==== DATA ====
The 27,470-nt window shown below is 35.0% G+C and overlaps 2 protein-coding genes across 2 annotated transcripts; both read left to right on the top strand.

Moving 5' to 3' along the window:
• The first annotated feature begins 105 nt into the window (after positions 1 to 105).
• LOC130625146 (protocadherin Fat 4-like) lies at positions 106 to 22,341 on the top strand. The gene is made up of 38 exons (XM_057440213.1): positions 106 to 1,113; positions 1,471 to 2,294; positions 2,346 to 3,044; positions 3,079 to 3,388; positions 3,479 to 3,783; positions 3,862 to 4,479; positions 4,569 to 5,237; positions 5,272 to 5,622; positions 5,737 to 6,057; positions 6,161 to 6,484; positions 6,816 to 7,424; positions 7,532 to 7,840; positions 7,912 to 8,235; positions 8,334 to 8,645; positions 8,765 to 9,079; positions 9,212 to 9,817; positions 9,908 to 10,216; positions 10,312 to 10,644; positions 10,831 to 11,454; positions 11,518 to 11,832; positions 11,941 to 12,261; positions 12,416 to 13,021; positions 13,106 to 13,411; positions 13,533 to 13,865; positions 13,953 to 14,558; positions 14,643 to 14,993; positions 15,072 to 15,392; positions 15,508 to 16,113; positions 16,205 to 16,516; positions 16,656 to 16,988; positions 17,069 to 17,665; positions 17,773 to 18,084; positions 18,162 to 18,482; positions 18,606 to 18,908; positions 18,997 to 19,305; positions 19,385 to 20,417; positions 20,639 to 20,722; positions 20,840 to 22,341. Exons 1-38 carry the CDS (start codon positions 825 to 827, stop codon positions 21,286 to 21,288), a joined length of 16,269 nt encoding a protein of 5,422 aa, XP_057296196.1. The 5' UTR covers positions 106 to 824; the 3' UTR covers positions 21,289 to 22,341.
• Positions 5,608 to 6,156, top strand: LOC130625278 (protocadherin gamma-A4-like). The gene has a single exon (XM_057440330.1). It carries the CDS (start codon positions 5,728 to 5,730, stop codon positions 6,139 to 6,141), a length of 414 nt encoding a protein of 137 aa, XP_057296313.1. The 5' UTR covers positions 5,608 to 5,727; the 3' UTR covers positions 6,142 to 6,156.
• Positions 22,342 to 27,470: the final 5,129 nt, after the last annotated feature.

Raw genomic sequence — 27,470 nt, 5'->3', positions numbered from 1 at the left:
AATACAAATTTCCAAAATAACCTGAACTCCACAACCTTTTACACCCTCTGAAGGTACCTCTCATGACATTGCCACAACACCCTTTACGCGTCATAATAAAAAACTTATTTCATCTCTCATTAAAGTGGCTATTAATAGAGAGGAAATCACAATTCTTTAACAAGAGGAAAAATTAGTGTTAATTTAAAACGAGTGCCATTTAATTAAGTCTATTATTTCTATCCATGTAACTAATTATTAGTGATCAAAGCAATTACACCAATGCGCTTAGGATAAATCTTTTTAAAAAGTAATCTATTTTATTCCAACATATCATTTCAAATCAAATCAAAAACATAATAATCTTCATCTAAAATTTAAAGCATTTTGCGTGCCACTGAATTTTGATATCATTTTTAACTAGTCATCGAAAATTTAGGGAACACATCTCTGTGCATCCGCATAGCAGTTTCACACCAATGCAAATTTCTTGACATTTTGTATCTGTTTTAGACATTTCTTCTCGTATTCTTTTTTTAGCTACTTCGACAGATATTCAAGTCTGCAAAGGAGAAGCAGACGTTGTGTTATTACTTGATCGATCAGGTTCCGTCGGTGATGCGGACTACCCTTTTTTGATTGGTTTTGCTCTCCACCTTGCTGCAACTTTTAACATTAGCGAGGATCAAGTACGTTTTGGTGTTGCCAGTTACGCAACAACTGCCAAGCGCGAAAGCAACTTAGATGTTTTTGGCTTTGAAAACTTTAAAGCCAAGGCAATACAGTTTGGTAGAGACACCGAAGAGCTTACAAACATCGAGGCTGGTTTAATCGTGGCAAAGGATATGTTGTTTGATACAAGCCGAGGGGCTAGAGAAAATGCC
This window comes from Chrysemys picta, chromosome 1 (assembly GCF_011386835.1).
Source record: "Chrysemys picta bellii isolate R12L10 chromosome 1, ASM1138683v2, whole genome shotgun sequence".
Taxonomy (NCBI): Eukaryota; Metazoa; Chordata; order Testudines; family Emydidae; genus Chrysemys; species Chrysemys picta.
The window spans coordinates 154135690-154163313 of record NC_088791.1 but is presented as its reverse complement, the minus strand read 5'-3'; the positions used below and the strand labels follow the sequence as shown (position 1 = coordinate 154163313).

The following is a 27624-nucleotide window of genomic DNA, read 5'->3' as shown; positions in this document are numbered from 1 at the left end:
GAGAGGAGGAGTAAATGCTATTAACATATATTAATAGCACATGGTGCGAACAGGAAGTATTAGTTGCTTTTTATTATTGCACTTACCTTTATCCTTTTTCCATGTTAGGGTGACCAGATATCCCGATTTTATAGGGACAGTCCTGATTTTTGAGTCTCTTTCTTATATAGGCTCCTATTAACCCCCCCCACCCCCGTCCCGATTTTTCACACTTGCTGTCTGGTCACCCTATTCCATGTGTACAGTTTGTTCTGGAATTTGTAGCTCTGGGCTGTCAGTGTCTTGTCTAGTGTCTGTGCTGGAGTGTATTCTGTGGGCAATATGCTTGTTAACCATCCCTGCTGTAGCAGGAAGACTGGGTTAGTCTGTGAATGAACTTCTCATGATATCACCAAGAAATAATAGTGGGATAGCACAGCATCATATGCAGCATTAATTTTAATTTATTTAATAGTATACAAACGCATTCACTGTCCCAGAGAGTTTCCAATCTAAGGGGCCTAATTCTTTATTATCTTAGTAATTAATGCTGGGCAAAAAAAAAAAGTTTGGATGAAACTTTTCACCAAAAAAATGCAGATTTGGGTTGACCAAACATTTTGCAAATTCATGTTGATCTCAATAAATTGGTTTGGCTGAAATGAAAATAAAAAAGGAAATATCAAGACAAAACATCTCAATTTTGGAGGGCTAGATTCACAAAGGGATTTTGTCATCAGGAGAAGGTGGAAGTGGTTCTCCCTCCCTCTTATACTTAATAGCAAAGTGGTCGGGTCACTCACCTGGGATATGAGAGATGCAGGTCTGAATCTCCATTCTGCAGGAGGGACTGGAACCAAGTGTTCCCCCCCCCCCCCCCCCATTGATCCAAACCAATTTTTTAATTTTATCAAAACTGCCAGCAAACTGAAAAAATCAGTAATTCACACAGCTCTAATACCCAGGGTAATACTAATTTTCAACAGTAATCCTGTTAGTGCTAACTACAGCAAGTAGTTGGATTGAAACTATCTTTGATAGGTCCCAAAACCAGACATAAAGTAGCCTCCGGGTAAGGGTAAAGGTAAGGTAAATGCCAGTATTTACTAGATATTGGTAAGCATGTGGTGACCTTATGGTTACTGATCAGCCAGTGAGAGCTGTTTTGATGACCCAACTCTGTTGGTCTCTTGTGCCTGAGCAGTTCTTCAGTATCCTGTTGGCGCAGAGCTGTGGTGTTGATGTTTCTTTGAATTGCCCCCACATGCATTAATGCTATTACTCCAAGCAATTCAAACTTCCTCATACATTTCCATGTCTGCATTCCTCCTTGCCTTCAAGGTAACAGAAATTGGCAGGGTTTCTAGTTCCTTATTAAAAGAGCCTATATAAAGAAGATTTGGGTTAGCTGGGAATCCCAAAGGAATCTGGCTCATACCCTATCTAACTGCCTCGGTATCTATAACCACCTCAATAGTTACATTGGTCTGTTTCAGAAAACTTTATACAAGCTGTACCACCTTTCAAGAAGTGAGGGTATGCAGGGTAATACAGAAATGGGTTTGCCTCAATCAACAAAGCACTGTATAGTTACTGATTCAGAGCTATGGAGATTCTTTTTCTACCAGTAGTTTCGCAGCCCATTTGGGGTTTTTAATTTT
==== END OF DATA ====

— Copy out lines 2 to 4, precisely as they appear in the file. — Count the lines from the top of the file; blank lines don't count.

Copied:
Moving 5' to 3' along the window:
• The first annotated feature begins 105 nt into the window (after positions 1 to 105).
• LOC130625146 (protocadherin Fat 4-like) lies at positions 106 to 22,341 on the top strand. The gene is made up of 38 exons (XM_057440213.1): positions 106 to 1,113; positions 1,471 to 2,294; positions 2,346 to 3,044; positions 3,079 to 3,388; positions 3,479 to 3,783; positions 3,862 to 4,479; positions 4,569 to 5,237; positions 5,272 to 5,622; positions 5,737 to 6,057; positions 6,161 to 6,484; positions 6,816 to 7,424; positions 7,532 to 7,840; positions 7,912 to 8,235; positions 8,334 to 8,645; positions 8,765 to 9,079; positions 9,212 to 9,817; positions 9,908 to 10,216; positions 10,312 to 10,644; positions 10,831 to 11,454; positions 11,518 to 11,832; positions 11,941 to 12,261; positions 12,416 to 13,021; positions 13,106 to 13,411; positions 13,533 to 13,865; positions 13,953 to 14,558; positions 14,643 to 14,993; positions 15,072 to 15,392; positions 15,508 to 16,113; positions 16,205 to 16,516; positions 16,656 to 16,988; positions 17,069 to 17,665; positions 17,773 to 18,084; positions 18,162 to 18,482; positions 18,606 to 18,908; positions 18,997 to 19,305; positions 19,385 to 20,417; positions 20,639 to 20,722; positions 20,840 to 22,341. Exons 1-38 carry the CDS (start codon positions 825 to 827, stop codon positions 21,286 to 21,288), a joined length of 16,269 nt encoding a protein of 5,422 aa, XP_057296196.1. The 5' UTR covers positions 106 to 824; the 3' UTR covers positions 21,289 to 22,341.